Second job could help save entrepreneur's debt-ridden startup

Your Business Credit columnist Elaine Pofeldt
Elaine Pofeldt is a journalist whose articles on entrepreneurship and careers have appeared in Fortune, Working Mother, Money and many other publications. She is a former senior editor at Fortune Small Business magazine and an entrepreneur herself, as co-founder of, a website for independent professionals. She writes "Your Business Credit," a weekly column about small business and credit, for

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Question Dear Your Business Credit,
I am trying to understand my situation and where to go from here. My husband opened an LLC business in April 2015. He has had very little success and acquired about $21,000 in credit card debt. We're getting to the point where it is hard to pay the minimum payment on the credit card, pay the company expenses, and provide for our own expenses. What can we do with this current credit card debt? We don't have the means to pay for it. -- Jodi

Answer Dear Jodi,
Your first priority should be to listen to your instincts and stop the bleeding. Your husband needs time to make the business work. However, you have an immediate problem: Your family has racked up debt you can't afford to pay. Continuing to take out more debt to keep the business going is not sustainable financially. Plus, it is putting you under a lot of stress.

So how do you stop the bleeding? It will require you to work as a team to bring in more money, assuming you are both on board with his continuing to run the business. If your husband is working on the business full time, maybe he needs to scale down to part time on the business and get a full-time job for a while. Perhaps you can earn some extra income, too. Most of us have some skill that can translate to freelance income, whether that is driving for Uber or consulting in our field.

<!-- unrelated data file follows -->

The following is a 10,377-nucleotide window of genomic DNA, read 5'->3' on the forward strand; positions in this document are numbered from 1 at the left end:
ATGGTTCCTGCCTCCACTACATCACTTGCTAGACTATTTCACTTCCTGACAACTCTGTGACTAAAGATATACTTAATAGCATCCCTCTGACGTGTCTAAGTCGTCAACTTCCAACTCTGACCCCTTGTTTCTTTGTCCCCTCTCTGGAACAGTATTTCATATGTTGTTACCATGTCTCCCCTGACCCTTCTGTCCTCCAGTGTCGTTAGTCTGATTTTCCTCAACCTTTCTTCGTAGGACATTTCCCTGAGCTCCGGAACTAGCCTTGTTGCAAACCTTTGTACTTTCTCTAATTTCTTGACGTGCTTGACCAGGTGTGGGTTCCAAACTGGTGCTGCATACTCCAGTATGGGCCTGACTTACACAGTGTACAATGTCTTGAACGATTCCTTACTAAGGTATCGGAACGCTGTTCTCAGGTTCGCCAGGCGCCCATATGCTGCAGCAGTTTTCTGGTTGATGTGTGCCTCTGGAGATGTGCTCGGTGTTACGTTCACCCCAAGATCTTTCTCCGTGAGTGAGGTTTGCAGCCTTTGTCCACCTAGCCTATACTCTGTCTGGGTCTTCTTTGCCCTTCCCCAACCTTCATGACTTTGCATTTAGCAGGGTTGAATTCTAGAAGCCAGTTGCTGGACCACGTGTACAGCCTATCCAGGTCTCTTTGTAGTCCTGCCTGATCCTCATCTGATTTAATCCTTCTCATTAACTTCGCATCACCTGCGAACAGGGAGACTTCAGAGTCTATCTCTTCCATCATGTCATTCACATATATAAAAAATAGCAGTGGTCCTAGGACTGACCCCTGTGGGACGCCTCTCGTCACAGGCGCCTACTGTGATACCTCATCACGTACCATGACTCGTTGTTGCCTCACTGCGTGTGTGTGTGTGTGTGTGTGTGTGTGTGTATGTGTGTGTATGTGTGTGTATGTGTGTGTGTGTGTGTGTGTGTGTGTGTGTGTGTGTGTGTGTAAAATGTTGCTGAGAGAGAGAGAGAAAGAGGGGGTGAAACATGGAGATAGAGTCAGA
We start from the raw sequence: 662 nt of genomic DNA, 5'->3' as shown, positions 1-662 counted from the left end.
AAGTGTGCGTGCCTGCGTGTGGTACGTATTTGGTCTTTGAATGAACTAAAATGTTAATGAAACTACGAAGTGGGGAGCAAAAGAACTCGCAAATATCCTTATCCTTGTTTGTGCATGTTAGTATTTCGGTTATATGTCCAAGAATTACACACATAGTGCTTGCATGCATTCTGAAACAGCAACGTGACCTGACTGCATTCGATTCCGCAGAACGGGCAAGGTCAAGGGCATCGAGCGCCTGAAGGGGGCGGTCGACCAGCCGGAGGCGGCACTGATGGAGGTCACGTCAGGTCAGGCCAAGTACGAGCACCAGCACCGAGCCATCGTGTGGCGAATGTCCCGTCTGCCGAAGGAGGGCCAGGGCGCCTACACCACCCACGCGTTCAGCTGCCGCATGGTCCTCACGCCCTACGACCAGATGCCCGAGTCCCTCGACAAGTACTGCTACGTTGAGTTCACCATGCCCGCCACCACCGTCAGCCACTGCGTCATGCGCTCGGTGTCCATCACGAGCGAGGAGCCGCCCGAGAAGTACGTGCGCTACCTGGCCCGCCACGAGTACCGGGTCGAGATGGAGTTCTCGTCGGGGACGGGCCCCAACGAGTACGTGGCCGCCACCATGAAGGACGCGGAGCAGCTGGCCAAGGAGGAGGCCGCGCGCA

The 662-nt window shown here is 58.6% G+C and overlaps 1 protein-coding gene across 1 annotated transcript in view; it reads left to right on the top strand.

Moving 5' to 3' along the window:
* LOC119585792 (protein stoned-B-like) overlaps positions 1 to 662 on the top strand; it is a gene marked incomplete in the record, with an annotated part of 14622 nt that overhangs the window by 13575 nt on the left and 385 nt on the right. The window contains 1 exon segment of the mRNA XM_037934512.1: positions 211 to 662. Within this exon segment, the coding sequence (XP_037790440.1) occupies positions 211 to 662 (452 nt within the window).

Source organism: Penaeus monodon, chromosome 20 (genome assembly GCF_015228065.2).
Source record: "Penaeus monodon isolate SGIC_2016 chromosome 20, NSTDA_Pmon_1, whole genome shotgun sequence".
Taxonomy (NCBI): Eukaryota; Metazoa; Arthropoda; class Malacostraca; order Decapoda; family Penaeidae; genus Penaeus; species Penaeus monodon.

Getting -- or keeping -- a day job isn't a sign of failure for an entrepreneur. It is what most business owners do during their first year in business. Among owners of businesses that are 1 year old or less, only 38 percent said they rely on their startup as a main source of income, while 54 percent reported depending on another job, according to a 2014 poll called the Sam's Club/Gallup Microbusiness Tracker. That changes only when the businesses get into the 2-to-5-years-old range. By that point, 51 percent of owners rely mainly on income from the business, and only 44 percent depends mostly on another job.

Even if you both bring in more income, you will probably also need to make some lifestyle changes if your ultimate goal is to rely on a business for income. Money in the bank is your friend when you are self-employed. It protects you from ups and downs in the economy and fluctuations in sales.

Many people run into problems in self-employment because they became accustomed to living slightly above their means while they had a W-2 job, relying on their next paycheck to stay a step ahead of their bills. That doesn't work when your paychecks don't come every two weeks. You need more cash in reserves. I know this from experience. My husband and I both are freelancers and support four children from our businesses. How much you need depends on your lifestyle and financial obligations.

You're in a jam right now, but it is very much in your power to turn things around if you work as a team. It will not be easy but if you work together to give your husband a chance to succeed and stabilize your finances simultaneously, I am confident you can turn things around.

See related: 5 steps to prepare your finances for a startup, Should you get a credit card for your new startup?, Need a small-business loan? Beat the big-bank brush-off

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Updated: 12-14-2017